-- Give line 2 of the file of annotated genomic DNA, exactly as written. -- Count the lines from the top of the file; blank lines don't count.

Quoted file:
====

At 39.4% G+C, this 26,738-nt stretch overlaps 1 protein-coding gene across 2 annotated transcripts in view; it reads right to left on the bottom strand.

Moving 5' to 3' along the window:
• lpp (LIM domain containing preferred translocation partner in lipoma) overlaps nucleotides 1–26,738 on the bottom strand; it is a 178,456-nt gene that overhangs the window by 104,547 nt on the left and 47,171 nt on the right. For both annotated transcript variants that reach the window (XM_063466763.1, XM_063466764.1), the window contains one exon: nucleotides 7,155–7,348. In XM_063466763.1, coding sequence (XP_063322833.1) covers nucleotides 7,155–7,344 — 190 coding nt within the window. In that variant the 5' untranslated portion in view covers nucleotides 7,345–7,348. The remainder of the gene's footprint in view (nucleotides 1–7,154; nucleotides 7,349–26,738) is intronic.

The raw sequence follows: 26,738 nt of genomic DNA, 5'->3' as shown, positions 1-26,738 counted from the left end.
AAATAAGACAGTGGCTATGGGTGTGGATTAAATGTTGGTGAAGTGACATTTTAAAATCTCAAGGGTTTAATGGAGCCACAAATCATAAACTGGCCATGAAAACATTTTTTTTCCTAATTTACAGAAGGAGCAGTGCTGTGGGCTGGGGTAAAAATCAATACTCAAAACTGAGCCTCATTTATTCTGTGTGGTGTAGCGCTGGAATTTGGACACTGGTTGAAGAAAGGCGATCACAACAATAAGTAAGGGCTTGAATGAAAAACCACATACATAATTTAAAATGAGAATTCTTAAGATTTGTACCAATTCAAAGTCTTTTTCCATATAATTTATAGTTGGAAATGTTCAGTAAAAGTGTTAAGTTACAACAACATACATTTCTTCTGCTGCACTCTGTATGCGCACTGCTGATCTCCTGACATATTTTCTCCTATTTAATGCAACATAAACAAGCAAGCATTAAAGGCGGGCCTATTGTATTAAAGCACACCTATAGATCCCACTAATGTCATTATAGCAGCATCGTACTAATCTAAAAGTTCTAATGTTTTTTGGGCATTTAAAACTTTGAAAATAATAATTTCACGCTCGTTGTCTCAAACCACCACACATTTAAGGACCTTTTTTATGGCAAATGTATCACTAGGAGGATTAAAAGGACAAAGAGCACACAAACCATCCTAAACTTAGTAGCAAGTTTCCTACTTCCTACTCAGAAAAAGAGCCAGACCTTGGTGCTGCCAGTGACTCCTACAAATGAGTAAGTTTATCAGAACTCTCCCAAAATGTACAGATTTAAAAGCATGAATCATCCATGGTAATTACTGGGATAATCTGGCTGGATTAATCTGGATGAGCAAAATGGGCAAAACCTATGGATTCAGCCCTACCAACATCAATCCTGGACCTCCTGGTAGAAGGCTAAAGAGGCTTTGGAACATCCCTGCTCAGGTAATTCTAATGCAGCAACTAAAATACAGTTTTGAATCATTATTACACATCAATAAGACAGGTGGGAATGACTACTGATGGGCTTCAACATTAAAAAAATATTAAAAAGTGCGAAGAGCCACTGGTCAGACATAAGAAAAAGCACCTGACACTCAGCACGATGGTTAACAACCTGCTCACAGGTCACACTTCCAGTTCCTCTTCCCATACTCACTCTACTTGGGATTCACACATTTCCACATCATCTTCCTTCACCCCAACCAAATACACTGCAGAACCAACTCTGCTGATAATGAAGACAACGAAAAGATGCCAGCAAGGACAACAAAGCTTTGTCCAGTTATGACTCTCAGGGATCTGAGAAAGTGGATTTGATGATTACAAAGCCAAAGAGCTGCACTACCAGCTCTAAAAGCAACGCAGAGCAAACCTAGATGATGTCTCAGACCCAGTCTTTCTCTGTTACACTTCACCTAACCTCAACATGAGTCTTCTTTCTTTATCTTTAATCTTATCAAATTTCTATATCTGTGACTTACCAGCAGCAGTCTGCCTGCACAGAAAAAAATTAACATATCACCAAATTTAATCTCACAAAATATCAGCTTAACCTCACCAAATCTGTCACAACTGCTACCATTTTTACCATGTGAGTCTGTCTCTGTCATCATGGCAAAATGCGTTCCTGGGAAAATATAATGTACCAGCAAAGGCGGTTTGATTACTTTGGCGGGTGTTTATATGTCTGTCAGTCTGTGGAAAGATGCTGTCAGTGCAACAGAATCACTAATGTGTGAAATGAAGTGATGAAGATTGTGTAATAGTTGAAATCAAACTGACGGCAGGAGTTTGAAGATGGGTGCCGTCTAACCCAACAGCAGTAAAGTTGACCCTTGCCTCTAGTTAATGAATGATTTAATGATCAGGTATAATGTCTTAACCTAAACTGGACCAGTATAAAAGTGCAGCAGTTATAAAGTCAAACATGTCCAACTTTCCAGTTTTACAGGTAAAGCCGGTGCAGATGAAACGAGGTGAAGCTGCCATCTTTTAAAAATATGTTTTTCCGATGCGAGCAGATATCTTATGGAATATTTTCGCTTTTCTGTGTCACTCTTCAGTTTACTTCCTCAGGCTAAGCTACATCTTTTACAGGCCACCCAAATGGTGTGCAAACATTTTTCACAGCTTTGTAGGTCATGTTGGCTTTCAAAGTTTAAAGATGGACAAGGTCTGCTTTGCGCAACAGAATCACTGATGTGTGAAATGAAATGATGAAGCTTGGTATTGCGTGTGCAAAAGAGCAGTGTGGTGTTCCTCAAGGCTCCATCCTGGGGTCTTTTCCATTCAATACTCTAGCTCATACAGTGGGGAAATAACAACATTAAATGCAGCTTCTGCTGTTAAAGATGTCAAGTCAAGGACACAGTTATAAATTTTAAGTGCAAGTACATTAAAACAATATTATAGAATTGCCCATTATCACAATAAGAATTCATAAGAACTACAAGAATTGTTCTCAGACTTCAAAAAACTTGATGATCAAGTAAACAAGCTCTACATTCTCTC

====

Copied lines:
Moving 5' to 3' along the window: